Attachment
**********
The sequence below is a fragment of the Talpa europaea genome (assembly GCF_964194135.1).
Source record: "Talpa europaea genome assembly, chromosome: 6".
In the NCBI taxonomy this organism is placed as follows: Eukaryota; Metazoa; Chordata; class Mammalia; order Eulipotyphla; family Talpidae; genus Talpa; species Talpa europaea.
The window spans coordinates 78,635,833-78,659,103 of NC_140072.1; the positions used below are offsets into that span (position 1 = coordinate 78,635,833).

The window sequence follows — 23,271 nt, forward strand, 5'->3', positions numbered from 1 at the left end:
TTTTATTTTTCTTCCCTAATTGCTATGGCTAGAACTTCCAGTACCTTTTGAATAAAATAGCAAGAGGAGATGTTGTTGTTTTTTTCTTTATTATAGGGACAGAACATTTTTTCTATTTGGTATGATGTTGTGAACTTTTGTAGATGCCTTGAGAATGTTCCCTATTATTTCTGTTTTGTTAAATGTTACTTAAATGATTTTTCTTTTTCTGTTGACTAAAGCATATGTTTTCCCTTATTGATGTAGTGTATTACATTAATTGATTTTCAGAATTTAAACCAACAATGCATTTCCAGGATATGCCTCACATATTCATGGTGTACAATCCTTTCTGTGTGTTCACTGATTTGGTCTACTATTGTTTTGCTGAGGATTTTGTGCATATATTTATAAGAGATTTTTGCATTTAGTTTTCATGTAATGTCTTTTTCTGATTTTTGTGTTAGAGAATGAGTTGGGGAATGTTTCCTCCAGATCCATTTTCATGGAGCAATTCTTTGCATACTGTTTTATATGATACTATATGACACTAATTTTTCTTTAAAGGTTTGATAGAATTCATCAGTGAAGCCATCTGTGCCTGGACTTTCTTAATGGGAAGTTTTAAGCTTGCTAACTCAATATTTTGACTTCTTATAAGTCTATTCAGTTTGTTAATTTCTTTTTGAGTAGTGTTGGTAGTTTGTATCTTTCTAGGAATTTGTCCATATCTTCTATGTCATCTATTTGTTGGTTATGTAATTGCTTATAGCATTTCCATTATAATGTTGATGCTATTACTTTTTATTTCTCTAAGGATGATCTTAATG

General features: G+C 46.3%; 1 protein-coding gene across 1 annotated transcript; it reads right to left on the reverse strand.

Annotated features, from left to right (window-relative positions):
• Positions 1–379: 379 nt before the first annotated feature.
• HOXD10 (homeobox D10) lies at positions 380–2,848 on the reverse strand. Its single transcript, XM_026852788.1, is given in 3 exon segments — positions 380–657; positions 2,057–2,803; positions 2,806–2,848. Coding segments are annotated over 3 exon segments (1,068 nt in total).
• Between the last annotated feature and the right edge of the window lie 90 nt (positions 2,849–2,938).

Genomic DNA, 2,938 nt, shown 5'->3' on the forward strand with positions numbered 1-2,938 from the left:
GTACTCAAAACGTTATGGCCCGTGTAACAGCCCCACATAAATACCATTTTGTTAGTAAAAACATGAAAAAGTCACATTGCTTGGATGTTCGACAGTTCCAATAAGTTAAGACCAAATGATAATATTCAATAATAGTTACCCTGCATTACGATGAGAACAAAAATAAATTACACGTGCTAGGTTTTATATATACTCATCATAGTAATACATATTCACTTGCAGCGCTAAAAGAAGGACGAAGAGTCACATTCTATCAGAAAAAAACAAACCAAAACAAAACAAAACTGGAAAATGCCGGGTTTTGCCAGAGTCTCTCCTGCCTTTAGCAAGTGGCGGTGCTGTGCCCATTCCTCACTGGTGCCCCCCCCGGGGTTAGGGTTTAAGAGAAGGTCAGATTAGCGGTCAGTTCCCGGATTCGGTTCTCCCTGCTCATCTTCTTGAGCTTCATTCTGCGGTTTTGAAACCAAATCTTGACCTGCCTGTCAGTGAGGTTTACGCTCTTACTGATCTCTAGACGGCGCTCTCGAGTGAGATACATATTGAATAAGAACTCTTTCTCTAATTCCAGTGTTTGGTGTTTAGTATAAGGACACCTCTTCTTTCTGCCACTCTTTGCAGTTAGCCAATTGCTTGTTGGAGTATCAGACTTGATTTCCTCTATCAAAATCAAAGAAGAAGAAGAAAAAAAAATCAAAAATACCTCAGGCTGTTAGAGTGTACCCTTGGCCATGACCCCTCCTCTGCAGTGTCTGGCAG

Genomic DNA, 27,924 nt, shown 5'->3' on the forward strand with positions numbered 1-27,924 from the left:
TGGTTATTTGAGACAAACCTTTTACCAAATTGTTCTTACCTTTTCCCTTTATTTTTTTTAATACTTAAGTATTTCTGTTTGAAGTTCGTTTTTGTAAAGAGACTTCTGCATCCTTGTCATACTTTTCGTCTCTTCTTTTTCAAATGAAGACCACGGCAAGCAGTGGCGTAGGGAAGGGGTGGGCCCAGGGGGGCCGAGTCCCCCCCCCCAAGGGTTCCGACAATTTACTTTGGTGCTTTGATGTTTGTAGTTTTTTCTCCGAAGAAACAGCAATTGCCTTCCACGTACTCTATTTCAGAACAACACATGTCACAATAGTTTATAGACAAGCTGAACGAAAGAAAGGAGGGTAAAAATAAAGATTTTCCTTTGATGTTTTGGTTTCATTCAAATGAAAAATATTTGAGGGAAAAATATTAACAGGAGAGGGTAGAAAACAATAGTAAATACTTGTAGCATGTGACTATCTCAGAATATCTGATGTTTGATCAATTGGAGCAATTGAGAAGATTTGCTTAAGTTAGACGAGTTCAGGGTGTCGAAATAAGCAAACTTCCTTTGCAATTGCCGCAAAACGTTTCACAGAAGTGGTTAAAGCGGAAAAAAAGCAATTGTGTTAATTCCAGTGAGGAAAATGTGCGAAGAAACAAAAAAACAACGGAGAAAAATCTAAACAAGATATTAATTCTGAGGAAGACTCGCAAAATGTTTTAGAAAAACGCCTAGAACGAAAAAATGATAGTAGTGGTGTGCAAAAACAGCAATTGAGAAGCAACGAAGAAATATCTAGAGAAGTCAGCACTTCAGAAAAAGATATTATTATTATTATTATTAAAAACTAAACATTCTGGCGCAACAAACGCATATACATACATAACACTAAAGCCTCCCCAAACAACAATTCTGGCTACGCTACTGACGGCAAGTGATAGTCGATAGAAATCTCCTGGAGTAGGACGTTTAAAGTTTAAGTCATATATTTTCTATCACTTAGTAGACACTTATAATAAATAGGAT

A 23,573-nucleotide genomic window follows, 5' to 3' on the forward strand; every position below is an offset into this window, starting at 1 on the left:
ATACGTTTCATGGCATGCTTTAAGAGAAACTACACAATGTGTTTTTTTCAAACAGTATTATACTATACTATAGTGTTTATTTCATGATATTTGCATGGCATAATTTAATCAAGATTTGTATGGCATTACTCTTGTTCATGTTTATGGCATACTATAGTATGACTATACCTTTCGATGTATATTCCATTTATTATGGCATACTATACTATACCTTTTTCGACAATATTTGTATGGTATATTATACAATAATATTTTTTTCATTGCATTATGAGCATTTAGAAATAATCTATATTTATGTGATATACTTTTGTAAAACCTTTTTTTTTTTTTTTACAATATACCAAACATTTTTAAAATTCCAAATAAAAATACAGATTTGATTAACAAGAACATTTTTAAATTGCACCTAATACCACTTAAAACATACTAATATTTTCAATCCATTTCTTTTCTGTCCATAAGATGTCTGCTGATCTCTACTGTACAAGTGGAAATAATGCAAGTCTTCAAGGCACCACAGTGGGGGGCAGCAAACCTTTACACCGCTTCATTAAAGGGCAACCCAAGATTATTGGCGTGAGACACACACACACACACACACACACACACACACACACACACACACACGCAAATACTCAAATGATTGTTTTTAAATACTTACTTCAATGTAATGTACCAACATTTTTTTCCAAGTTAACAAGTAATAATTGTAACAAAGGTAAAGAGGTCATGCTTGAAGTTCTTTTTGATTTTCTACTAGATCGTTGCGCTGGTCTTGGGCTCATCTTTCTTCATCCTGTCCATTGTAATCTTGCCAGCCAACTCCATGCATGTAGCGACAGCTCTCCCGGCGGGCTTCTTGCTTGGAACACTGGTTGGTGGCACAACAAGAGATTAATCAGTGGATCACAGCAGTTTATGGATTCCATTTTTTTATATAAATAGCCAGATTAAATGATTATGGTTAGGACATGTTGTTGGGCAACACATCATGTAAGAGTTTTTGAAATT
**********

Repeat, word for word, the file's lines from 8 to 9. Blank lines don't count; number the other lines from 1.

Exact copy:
Annotated features, from left to right (window-relative positions):
• Positions 1–379: 379 nt before the first annotated feature.